Scientists dug deep into the hypothesis that carbon dioxide from volcanic eruptions in India contributed to killing off the dinosaurs. If you inquired from Joe Blow on the street how the dinosaurs vanished, he would most probably say an asteroid cleared them out, but the truth is a bit more complicated than that.
The Deccan Traps
At this phase, they were well aware that about 66 million years ago a large asteroid about 15 to 10 kilometers vast struck the earth. They even noticed where it had struck: the "Chicxulub crater," sited in Yucatan peninsula in Mexico. It is about 150 kilometers vast. Quite hard to miss.
Though a lot of researchers still subscribe to the theory that a huge volcanic range, found in India, was the major cause of the Cretaceous-Tertiary extinction episode that wiped off the dinosaurs. That volcanic range, called the Deccan Traps, is at the heart of that discussion.
They understand that the lava was spewing from the Deccan Traps during the time in which the dinosaurs went missing, though they don't know the exact timing of those eruptions or if the carbon dioxide discharge into the atmosphere was crucial enough to result in the kind of global warming consistent with extinction occurrences in the past.
The Fifth Extinction Event
A new study by a multi-institutional group led by researchers from the Graduate Center of the City University of New York has tried to weigh how much carbon dioxide was discharged into the atmosphere, expecting to know the part volcanoes played in the fifth extinction incident. The outcomes? Volcanic eruptions most possibly were not a major cause of dinosaur extinction.
The team examined Deccan Traps CO2 budgets that occurred simultaneously with the warming incidents, explained a Ph.D. student in the Graduate Center CUNY's Earth and Environmental Science program, Andres Hernandez Nava, and they discovered that carbon outgassing from lava volumes solely could not have led to that point of global warming.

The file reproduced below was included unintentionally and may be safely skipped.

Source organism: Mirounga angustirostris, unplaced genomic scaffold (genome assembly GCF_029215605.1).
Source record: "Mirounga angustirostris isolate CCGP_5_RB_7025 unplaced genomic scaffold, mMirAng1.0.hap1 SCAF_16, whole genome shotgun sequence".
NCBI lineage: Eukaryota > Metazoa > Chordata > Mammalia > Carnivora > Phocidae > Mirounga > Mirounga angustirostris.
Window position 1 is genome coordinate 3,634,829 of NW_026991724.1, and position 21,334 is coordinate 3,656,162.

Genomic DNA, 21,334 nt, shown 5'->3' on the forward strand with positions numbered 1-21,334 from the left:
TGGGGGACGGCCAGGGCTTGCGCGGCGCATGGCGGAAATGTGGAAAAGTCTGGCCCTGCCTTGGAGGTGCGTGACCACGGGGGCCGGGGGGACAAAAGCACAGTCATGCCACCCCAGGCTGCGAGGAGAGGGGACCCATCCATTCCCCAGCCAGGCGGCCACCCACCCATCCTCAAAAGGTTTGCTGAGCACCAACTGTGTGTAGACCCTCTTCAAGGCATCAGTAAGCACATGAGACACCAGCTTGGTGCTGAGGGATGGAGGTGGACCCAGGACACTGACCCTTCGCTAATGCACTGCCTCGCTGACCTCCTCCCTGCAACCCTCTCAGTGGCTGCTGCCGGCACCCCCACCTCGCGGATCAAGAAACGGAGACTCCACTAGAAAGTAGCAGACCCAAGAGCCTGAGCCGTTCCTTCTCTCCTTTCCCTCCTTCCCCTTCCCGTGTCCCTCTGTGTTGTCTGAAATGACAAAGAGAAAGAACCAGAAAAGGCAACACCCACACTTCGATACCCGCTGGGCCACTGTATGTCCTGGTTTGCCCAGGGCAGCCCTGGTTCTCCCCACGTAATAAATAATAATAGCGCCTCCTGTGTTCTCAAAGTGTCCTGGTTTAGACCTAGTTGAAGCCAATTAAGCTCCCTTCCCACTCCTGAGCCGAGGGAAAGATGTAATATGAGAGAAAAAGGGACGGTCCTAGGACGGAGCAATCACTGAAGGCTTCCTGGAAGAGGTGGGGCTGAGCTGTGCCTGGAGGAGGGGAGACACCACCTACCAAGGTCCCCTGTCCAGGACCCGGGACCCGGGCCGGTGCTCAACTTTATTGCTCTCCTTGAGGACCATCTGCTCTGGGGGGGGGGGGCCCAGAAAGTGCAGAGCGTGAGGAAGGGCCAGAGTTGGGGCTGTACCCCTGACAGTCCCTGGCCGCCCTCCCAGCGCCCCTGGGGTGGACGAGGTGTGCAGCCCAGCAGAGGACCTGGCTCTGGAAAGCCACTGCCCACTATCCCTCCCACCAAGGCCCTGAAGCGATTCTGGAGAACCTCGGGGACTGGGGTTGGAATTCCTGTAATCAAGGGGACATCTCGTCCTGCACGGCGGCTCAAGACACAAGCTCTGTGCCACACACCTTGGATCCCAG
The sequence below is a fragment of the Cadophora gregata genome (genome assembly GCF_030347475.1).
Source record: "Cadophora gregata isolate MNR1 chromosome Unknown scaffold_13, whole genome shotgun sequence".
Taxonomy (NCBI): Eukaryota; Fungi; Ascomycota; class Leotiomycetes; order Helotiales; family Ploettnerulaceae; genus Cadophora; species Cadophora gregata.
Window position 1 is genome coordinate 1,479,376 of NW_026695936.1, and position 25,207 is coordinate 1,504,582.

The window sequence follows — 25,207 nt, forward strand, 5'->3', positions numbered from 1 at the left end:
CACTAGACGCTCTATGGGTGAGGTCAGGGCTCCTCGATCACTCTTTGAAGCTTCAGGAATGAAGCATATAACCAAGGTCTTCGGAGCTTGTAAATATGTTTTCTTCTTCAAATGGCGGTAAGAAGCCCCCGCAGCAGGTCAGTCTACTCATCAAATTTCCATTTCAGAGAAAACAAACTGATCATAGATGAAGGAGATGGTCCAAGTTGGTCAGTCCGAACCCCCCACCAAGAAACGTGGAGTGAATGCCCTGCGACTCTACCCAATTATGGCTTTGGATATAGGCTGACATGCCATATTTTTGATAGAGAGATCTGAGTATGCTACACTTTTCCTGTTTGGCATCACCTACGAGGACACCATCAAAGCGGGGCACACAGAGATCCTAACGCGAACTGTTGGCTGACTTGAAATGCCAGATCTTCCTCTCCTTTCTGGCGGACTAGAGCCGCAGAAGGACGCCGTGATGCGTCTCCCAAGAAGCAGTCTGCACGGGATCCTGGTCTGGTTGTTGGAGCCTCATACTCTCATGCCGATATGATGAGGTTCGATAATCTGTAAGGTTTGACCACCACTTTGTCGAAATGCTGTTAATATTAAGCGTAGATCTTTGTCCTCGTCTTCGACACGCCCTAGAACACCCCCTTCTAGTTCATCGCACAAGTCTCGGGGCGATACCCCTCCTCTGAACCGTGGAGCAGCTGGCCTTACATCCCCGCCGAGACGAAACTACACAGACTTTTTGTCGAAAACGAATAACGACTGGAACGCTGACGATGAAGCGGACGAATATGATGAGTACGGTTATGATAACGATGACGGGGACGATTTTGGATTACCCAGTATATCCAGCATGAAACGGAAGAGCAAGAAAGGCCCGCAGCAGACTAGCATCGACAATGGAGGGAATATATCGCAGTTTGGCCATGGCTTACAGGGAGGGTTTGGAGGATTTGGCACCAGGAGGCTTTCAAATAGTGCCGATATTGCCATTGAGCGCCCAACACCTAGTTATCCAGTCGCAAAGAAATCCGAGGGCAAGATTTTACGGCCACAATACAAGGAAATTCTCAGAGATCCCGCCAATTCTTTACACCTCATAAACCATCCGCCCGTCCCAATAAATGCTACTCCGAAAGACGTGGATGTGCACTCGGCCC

Impacts of Deccan Traps Discharge
The team used ion beams and lasers to weigh the carbon dioxide of frozen magma caught inside Deccan Traps crystals from the end-Cretaceous times and conducted modeling of that climate in an attempt to check the impacts of Deccan Traps discharge on surface temperatures.
The data disclosed that most possibly the Deccan Traps played a role in the temperature increase of about 3 degrees Celsius. Significant, definitely, though most likely not sufficient to cause a fifth extinction event.
"A huge rock got them" in short, as the researcher's 5-year-old son would always say when asked who killed the dinosaurs.
The Enormous Volcanoes
Princeton geoscientists Gerta Keller and Blair Schoene headed an international group of scientists who have compiled the initial high-resolution timeline for the outbursts in India's Deccan Traps. Their study released in the journal Science, February 22nd.
Everybody has learned that the dinosaurs died from an asteroid that struck the Earth, explained Blair, an associate professor of geosciences.
What a lot of people don't understand is that in the last 500 million years there have been several other mass extinctions, and several of them happened simultaneously with huge volcanic spews from the enormous volcanoes dupped as flood basalts or huge igneous provinces.
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